Apollo's Lovers

Apollo, like his father Zeus, had loved many men and women but has the unfortunately curse that most his lovers either die or have something happen to them.

Apollo had once fell in love with a princess Kassandra. She was the daughter of Priam, the king of Troy, and Hecuba. Because he liked her, he gifted her with the gift of prophecy. Even though Apollo gave her the gift of prophecy she still disliked him. So he made it so that nobody would believe whatever she said about the future. She foretold the downfall of Troy, but nobody believed her. She foretold the dangers of the Trojan Horse, but nobody believed her. During the final fight of Troy, Kassandra got raped in the temple of Athena by Ajax the Lesser. The Greek then forgave Ajax, and didn't punish him for this. Athena, furious that this crime was unpunished, killed the judges, with the help of Poseidon and Zeus. Then finally Kassandra foretold that Klytemnestra, the wife of Agamemnon, was going to kill him, but he didn't believe her. As Agamemnon returned to his wife, she and her new husband, Aegisthus, murdered him and Kassandra.

Apollo and Zephyros both loved a Spartan prince named Hyacinth. To win him over, both threw a discus, trying to see which one threw it further. Apollo won the match. However, Hyacinth died when a discus hit his head from unknown means though shome claim a jealous Zephyrus was responsible, and to honor his beloved prince, Apollo made his blood become the hyacinth flowers.

A similar tale happened with another male lover, Cyparissus, son of Telephus, who became a cypress tree. When he indirectly killed Apollo's gift to him, a stag, he was so grief-stricken that he asks Apollo to let his tears fall forever. The god then turns the boy into a cypress tree, whose sap forms droplets like tears on the trunk. The cypress tree is also a symbol of mourning. Apollo was also said to have been the lover of the twin brother of Kassandra, Helenus.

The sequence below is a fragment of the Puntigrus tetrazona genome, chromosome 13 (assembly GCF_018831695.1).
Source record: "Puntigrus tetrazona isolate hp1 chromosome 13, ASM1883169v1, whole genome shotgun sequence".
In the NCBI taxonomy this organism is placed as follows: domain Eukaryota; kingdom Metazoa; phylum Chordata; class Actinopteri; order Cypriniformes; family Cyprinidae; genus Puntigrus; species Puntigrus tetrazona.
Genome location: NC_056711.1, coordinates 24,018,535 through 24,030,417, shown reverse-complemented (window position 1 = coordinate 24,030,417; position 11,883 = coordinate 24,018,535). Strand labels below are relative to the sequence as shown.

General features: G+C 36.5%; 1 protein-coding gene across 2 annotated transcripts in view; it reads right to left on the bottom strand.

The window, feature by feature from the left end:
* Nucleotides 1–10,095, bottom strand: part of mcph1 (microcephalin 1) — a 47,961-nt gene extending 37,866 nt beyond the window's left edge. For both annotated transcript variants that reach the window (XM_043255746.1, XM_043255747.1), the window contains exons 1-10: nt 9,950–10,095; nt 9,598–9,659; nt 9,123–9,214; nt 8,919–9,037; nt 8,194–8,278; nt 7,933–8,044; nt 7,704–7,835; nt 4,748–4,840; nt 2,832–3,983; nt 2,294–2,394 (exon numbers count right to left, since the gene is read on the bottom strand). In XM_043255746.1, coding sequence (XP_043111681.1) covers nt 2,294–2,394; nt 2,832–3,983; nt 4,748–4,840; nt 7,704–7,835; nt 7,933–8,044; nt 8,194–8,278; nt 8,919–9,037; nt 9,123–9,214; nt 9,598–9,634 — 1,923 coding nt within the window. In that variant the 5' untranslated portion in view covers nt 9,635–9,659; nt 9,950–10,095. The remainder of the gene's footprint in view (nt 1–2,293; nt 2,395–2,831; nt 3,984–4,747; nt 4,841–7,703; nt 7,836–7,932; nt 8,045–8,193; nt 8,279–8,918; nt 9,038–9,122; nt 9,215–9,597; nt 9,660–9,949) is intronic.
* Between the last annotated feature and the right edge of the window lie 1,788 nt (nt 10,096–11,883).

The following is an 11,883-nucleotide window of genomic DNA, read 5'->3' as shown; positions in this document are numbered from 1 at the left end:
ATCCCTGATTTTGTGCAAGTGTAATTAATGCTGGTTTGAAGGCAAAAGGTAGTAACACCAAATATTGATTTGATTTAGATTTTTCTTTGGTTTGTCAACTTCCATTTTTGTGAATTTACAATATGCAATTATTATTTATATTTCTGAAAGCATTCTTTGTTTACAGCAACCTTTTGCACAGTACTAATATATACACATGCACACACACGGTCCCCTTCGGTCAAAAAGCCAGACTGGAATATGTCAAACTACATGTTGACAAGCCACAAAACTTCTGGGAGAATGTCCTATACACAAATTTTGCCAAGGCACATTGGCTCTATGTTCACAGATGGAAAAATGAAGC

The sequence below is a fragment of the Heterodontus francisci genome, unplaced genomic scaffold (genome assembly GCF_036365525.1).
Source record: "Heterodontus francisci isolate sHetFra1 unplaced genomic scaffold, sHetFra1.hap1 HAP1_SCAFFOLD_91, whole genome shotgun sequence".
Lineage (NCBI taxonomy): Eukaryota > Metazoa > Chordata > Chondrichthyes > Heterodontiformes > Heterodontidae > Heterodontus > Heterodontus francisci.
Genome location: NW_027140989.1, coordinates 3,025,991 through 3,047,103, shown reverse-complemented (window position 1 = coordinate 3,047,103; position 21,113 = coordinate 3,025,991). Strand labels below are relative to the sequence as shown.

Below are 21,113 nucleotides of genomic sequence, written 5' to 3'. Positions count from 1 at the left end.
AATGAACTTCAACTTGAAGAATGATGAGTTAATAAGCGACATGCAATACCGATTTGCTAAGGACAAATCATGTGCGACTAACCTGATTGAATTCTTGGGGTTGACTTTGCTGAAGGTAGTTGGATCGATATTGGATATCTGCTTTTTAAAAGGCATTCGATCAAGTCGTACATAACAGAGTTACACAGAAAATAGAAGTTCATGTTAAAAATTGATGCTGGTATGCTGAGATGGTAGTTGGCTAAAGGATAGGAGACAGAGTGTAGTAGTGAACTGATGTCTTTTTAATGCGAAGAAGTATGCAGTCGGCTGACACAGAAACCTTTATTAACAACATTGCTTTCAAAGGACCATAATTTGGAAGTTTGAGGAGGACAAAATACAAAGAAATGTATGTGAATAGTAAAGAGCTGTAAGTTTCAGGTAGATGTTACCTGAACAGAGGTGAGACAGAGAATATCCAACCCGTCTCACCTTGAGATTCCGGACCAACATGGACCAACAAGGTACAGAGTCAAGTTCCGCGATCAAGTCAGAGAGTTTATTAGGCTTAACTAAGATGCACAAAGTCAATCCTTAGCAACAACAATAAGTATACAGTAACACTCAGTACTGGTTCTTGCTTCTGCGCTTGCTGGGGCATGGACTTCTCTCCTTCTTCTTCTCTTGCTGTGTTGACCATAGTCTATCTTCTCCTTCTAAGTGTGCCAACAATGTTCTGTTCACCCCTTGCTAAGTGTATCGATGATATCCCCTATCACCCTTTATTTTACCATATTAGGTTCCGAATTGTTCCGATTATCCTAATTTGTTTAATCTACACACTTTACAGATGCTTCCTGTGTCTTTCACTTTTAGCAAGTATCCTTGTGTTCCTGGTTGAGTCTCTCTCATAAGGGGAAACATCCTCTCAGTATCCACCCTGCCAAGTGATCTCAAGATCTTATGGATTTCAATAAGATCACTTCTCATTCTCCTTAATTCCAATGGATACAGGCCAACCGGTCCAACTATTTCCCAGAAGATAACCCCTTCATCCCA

Equivalents

Apollo is known in Greek-influenced Etruscan mythology as Apulu. He is also an oracular god as a patron of Delphi and could predict prophecy through the Delphic Oracle Pythia.

Quotes

Always. The sun always comes back.
Apollo
I am thou... Thou art I... From the sea of thy soul I cometh... Ruler of the blazing sun and blue skies, Apollo...
Apollo to his Vessel

Gallery

Trivia

  • At the drinking parties held on Olympus, Apollo accompanied the Muses on his cithara, while the young goddesses led the dance. Both Leto and Zeus were proud of their son, who was radiant with grace and beauty.
  • Apollo's throne was made of highly polished gold. There was a sun-disk above it with twenty-one rays made of arrows. There were magical sayings on the back and sides. He sat on a cushion of python skin.
  • The nine Muses were companions of his; they were goddesses known for inspiring art and music.
  • Apollo is the Godfather of the musician Orpheus.
  • A Luwian etymology suggested for Apaliunas makes Apollo "The One of Entrapment", perhaps in the sense of "Hunter".
  • Apollo taught men the art of medicine, so he is often referred to as “The Healer.” He's also the father of Asclepius.
  • Apollo served as an intermediary between the gods and men.
  • Because of his truthfulness and integrity, he was granted the gift of prophecy and oracles.
  • Apollo defended the oracle at Delphi against Heracles, who was angry at the priestess for having denied him a prophecy.
  • Apollo killed a serpent named Python as a result of a contest; it was conquered by a single arrow.